Date of Award
Master of Education (MEd)
Robert J. Nash
This thesis examines how different types of connection – intimacy, community, and compassion – can positively impact the cultivation of well-being and ways of knowing. Using Scholarly Personal Narrative methodology (narrative storytelling supported by scholarship) I describe my journey from the 15-years I lived as a monastic yogic nun, followed by a period of heartbreak, to my recent experience as a tip-toeing Buddhist and mid-life graduate student who yearned for community, a place to belong, and an opportunity to be heard, seen and valued. I explore how the pain and suffering of loneliness, grief, loss, and change, when met by presence, patience, awareness, care and flexibility, can help to strengthen one's relationships with the self, others and surrounding environment. I close by outlining how contemplative pedagogy (learner-oriented, introspective and experiential learning) can help to create new ways of knowing, improve cognitive functioning and well-being, and cultivate compassion. I demonstrate how these three connections can transform the higher education learning experience from an abstract, impersonal view of reality to an authentic, interconnected, and intimate one that help students develop long-lasting and meaningful relationships well beyond the classroom walls.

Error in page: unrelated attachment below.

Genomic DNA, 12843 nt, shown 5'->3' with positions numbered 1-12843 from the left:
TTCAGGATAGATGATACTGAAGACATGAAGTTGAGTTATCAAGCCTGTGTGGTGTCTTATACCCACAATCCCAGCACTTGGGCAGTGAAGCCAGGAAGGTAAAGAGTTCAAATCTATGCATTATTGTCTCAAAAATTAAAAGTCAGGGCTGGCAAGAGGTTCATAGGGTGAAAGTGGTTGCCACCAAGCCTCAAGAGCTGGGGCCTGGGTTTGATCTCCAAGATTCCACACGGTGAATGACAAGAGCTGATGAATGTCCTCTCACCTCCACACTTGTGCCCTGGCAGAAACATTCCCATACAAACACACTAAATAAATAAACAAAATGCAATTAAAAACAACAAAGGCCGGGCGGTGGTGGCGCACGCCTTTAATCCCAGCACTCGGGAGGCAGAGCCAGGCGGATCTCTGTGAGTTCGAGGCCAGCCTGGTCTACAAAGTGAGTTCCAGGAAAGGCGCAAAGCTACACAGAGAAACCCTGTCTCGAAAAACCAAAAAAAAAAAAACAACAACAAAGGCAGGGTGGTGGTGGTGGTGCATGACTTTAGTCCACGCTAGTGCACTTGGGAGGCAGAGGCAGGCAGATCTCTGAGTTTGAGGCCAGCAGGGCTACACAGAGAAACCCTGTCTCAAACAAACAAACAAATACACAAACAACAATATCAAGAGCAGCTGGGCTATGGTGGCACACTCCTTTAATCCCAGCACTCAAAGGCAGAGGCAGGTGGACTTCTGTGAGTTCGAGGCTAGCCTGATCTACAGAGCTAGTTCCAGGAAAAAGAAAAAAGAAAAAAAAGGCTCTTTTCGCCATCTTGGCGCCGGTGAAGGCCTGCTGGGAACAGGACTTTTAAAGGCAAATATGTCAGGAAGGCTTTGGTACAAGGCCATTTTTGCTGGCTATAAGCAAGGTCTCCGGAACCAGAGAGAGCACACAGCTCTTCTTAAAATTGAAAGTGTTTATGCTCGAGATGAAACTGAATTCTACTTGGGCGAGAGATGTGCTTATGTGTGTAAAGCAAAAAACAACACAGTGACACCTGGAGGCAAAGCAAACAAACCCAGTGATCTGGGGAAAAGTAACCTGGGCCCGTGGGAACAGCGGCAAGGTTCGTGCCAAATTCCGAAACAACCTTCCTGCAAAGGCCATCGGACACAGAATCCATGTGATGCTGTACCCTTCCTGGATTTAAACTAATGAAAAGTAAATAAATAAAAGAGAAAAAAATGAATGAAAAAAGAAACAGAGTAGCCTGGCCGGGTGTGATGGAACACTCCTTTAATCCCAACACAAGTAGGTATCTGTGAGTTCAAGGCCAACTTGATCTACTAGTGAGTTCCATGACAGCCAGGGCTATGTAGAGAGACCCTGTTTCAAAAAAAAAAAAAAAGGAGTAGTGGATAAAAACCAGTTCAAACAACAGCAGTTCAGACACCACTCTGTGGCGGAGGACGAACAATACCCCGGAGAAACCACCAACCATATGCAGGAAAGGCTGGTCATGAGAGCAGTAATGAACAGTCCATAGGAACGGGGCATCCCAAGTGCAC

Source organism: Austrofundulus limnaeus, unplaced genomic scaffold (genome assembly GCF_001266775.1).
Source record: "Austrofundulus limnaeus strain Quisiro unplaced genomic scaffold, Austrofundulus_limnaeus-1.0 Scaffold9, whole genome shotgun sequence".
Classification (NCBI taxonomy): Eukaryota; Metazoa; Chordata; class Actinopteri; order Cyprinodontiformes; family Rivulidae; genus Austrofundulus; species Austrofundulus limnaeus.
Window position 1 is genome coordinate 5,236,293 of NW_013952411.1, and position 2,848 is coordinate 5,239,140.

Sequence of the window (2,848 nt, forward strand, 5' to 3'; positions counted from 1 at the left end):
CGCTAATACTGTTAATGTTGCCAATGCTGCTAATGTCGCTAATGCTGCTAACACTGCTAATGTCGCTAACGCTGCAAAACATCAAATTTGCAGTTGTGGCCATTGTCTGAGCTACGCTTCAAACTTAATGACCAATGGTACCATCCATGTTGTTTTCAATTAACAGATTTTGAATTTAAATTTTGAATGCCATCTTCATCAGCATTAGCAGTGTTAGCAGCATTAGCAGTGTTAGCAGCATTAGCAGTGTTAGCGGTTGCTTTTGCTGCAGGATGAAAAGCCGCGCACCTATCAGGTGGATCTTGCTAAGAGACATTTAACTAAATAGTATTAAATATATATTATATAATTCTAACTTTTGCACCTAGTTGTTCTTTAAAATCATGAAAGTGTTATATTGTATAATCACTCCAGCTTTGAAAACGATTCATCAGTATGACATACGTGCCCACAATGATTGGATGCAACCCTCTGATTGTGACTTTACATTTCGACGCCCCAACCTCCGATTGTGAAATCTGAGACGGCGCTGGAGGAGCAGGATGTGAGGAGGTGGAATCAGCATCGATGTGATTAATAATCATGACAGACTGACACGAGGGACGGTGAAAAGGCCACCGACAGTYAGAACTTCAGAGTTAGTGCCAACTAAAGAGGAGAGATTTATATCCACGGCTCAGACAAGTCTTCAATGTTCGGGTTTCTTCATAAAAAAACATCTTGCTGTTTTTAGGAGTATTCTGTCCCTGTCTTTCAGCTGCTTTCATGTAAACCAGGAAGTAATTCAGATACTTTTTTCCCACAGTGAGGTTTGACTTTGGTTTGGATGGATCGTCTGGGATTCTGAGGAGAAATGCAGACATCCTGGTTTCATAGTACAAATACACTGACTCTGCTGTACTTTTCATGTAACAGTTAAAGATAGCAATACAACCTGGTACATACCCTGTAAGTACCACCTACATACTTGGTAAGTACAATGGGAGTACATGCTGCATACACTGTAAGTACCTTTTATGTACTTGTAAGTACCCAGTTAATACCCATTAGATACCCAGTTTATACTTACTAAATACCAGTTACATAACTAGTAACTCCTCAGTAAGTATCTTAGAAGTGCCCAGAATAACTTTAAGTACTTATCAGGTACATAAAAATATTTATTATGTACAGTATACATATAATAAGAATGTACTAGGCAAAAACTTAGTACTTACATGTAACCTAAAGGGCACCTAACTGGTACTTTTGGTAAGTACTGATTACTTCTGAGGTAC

Number of Pages
Hamel, Krista, "Cultivating Well-Being and Contemplative Ways of Knowing through Connection: One Woman's Journey from Monastic Living to Mainstream Academia" (2016). Graduate College Dissertations and Theses. 555.